The Norwegian Nobel Institute yesterday announced there are 237 nominees for the 2010 Nobel Peace Prize. Though the the institute doesn't normally disclose who made the list, an official did confirm to Computerworld that it includes the Internet.
That's right. The Internet was nominated for the illustrious prize by the Italian edition of Wired magazine, according to the institute.
Geir Lundestad, director of the Norwegian Nobel Institute, told Computerworld that while the Nobel Institute does not officially identify who or what was nominated for a Nobel Peace Prize, he did acknowledge that the Internet's nomination has become widely known.
Lundestad added that Riccardo Luna, editor-in-chief of the Italian edition of Wired nominated the Internet for the prize.
The 237 nominees, including 38 organizations, are part of the largest group to vie for the annual prize.
"It is easy to be nominated, difficult to win the prize," Lundestad said.
Luna last November told Wired that the Internet is a major tool for peace, citing its role in delivering news from within Iran during a tumultuous election last spring, and how it can be used to spread otherwise censored information.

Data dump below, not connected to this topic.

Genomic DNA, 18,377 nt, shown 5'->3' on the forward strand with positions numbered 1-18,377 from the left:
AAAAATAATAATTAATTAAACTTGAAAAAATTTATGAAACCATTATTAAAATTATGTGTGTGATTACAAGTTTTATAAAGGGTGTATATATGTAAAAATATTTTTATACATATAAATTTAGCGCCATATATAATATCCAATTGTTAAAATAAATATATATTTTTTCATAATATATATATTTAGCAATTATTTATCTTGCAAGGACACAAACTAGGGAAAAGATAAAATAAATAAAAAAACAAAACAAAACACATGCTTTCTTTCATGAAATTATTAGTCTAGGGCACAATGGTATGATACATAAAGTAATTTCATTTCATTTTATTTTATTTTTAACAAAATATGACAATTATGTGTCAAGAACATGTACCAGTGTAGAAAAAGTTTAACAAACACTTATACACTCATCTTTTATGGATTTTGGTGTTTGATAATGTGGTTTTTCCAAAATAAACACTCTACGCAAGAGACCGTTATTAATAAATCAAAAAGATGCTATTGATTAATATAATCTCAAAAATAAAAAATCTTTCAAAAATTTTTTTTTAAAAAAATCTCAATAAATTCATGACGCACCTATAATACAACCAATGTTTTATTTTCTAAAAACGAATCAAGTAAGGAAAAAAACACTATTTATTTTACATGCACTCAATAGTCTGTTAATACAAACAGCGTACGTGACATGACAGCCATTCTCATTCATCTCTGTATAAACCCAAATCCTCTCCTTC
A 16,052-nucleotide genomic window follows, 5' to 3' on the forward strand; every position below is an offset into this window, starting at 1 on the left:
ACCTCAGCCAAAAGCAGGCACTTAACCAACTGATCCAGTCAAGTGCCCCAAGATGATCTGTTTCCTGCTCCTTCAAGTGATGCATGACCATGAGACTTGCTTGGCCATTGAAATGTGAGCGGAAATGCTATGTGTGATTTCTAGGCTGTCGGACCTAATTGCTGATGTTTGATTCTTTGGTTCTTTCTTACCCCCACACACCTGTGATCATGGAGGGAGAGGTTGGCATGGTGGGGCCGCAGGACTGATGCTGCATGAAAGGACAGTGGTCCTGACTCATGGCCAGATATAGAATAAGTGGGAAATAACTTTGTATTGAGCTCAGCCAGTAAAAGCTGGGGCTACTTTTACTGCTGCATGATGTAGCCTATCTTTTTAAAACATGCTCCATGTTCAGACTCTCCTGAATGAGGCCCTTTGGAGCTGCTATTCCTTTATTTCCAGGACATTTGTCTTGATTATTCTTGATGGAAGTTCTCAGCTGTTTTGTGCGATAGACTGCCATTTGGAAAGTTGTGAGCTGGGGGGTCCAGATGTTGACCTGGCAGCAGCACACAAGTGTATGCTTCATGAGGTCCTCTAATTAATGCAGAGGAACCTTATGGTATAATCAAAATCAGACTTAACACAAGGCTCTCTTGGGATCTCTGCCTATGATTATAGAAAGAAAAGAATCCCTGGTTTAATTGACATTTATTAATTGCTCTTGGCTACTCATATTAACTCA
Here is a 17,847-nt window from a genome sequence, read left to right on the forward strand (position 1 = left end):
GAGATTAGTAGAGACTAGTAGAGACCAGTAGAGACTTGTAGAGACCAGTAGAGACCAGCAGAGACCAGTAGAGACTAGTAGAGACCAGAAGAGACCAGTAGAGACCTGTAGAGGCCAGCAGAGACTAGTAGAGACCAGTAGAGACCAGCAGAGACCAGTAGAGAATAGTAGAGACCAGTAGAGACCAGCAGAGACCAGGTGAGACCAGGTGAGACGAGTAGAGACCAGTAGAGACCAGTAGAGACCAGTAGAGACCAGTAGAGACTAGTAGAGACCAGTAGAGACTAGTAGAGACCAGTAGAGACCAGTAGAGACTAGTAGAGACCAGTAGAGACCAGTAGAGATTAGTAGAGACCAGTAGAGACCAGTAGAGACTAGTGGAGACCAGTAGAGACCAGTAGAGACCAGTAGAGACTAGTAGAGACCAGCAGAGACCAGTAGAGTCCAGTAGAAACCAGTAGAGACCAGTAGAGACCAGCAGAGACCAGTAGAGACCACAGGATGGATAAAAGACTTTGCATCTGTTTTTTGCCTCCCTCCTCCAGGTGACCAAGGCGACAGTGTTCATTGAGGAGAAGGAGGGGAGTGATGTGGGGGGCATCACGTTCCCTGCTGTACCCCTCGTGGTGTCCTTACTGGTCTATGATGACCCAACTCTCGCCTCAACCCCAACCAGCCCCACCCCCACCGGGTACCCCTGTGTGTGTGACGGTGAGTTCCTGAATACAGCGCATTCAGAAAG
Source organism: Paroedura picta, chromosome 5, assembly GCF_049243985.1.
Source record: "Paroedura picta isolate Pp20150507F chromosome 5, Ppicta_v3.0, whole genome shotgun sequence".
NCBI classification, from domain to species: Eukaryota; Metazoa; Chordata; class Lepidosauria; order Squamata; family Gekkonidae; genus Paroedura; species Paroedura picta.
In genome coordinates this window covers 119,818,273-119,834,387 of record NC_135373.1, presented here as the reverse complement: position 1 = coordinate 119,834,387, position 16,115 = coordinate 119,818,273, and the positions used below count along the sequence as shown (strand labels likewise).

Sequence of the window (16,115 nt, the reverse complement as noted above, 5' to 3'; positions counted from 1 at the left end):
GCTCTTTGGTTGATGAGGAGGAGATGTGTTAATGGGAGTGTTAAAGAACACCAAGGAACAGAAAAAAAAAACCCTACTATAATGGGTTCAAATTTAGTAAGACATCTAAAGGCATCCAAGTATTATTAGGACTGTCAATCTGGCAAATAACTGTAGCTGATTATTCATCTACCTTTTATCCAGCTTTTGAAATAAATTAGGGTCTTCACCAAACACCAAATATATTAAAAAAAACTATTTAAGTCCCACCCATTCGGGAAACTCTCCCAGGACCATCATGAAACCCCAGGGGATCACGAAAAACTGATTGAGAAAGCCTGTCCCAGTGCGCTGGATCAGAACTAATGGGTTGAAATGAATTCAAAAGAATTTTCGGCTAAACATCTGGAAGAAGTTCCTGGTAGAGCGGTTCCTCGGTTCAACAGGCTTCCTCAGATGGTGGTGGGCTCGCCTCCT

The nomination of the Internet surprised veteran industry observers.
"Given the Internet isn't a legal entity, it's very surprising," said Rob Enderle, an analyst with the Enderle Group. "This would be like putting Mother Earth or the ocean up for the prize and likely would indicate that the Nobel Prize process needs to be rethought. The point of the prize is to encourage good works. I doubt 'the Internet' can be motivated by financial awards even of you could figure out a way to give it the money. Maybe they could buy it some of those new Cisco high speed routers?."
Ezra Gottheil, an analyst with Technology Business Research, said he's not even convinced that the Internet is a major contributor to peace.
"It's not clear that the Internet is a net contributor to peace," he added. "And, if they think so, they could give the award to the few people who were critical to its invention. It's a major recruiting tool for terrorists. It helps disseminate hate speech. You could say it encourages abusive speech and depersonalization."
Enderle said the Internet is neither good nor evil. It's all in how it's used.
"The Internet makes both good and evil things possible," added Enderle. "It is up to the people to make the choice. This award should likely go to those people who made the correct one. Ideally, in this case, someone should be identified who used the Internet to foster peace and they should get the award."
Sharon Gaudin covers the Internet and Web 2.0, emerging technologies, and desktop and laptop chips for Computerworld. Follow Sharon on Twitter at @sgaudin, or subscribe to Sharon's RSS feed . Her e-mail address is firstname.lastname@example.org.